Time to review profit extraction strategy for 2021-22

This alert is a reminder that a new tax year has started, and it may be prudent to review the way you extract funds from your company in the tax year 2021-22. We could consider the following:


We should revisit the amount you take each month as a salary. There are still compelling reasons to keep salary levels at an amount that counts as a qualifying year for State Pension and other State Benefits.


As long as the dividends you take during 2021-22 (including all other taxable income) do not push you into the higher rate income tax band, dividends you receive from your company – in excess of the £2,000 tax-free amount – will be taxed at 7.5%. If the higher rate band is exceeded this additional tax charge increases to 32.5% on dividends that form part of the higher rate tax band. We should estimate your income from all sources and set your dividend policy at an amount that avoids this higher 32.5% tax charge or keeps it to a minimum.


If you run your company from home, you can consider renting your home office to the company. The rent, which should be at a commercial rate, is deductible in computing the company’s taxable profits. However, you must pay income tax on rents received in this way and declare them on your self-assessment tax return. On the plus side, there is no National Insurance to pay.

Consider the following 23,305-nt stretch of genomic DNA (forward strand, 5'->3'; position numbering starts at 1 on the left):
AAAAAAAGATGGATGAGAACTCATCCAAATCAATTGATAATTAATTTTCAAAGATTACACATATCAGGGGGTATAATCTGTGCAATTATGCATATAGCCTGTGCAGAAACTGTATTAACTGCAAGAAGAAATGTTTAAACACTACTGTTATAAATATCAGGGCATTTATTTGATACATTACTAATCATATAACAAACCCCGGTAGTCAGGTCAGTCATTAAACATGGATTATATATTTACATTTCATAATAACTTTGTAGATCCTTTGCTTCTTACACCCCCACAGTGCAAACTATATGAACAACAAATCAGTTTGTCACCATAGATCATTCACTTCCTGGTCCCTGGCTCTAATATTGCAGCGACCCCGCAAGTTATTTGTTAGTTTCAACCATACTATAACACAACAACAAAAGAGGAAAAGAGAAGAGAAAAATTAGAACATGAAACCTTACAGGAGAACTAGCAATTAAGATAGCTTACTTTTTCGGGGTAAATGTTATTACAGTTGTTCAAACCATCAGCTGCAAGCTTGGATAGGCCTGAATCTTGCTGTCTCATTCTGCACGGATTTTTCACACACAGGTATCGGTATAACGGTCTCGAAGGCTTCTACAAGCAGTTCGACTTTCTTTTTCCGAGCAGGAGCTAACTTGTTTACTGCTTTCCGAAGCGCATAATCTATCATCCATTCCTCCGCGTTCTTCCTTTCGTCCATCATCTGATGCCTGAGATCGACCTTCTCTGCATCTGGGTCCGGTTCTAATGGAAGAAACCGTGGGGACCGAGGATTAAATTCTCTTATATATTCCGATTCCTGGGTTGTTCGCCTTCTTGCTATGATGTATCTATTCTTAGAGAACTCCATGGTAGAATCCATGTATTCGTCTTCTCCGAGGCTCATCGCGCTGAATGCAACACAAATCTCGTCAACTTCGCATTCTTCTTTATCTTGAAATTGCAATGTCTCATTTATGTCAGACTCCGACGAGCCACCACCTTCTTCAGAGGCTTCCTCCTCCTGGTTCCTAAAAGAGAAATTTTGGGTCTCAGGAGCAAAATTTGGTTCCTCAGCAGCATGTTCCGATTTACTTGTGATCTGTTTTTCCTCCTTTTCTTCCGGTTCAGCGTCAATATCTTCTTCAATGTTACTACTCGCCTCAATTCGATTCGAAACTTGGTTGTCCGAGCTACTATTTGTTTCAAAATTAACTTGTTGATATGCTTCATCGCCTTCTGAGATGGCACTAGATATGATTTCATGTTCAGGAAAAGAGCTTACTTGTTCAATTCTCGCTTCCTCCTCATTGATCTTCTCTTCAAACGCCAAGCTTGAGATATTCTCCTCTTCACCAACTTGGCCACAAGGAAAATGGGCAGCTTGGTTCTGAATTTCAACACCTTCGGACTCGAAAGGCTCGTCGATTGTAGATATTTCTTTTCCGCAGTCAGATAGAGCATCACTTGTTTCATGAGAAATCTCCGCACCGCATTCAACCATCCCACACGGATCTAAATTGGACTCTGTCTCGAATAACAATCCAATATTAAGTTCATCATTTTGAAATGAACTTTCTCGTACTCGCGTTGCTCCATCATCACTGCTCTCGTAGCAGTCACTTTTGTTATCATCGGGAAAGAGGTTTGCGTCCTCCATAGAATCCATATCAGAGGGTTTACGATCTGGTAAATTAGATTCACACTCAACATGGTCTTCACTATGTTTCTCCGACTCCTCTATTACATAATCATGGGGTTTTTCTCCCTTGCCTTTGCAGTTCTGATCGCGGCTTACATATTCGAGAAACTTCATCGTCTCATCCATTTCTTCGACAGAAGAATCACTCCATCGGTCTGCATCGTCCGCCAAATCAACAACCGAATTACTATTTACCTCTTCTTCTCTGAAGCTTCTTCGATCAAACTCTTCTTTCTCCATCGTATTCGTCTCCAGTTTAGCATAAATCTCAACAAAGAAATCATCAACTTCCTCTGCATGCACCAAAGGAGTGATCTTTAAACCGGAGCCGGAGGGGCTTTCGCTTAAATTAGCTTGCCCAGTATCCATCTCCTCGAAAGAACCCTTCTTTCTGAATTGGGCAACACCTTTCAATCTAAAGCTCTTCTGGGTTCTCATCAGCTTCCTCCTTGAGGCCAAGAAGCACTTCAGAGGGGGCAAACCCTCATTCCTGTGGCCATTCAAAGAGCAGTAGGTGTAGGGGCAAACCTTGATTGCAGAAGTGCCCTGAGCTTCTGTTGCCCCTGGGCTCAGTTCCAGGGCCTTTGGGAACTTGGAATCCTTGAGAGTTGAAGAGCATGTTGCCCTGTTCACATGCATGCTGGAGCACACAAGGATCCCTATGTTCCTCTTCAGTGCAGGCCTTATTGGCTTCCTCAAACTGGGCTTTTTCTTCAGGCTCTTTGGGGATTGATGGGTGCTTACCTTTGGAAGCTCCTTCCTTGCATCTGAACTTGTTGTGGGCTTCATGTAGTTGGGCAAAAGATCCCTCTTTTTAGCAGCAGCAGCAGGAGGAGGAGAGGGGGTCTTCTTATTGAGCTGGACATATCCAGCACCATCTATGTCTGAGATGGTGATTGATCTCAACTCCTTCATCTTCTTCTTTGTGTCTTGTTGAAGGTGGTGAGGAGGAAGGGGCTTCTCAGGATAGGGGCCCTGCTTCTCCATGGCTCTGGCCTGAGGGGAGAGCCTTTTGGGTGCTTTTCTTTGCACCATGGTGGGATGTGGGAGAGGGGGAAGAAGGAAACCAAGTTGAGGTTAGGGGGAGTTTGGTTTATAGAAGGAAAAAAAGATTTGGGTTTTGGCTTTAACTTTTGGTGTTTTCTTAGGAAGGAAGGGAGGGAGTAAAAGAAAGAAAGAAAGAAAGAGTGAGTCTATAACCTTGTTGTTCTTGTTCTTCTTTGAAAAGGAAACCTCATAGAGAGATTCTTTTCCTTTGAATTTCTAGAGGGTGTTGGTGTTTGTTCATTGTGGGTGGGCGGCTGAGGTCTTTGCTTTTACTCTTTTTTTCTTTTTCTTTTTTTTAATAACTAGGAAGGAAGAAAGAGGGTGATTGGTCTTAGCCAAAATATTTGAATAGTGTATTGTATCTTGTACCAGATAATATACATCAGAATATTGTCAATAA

Benefits in kind

There are a number of tax exemptions for benefits in kind, such as those for mobile phones and trivial benefits, which enable you to extract profits without an associated tax or National Insurance liability.

Pension Contributions

You can also extract profits in the form of pension contributions as your company can pay contributions into a pension plan for you (as long as your available annual allowance has not been used up).

 Directors’ loans

If your need money for a short time, taking a director’s loan can be tax efficient. You can borrow up to £10,000 for up to 21 months tax-free. However, there are tax consequences if the balance exceeds £10,000 at any point in the tax year or if you do not repay the loan within nine months and one day of the end of your accounting period.

Interest on loans to your company

If you lend money to your company, there is no reason why you should not charge interest. Interest would not be subject to National Insurance deductions and may be covered by an annual savings allowance. In which case no income tax charge would arise.

Retaining profits in your company

Extracting profits from your company may trigger a further tax and National Insurance charge. If you do not need the profits for personal use, consider leaving them in the company to extract later when this can be done more tax efficiently.

Call now so we can help you consider your options…

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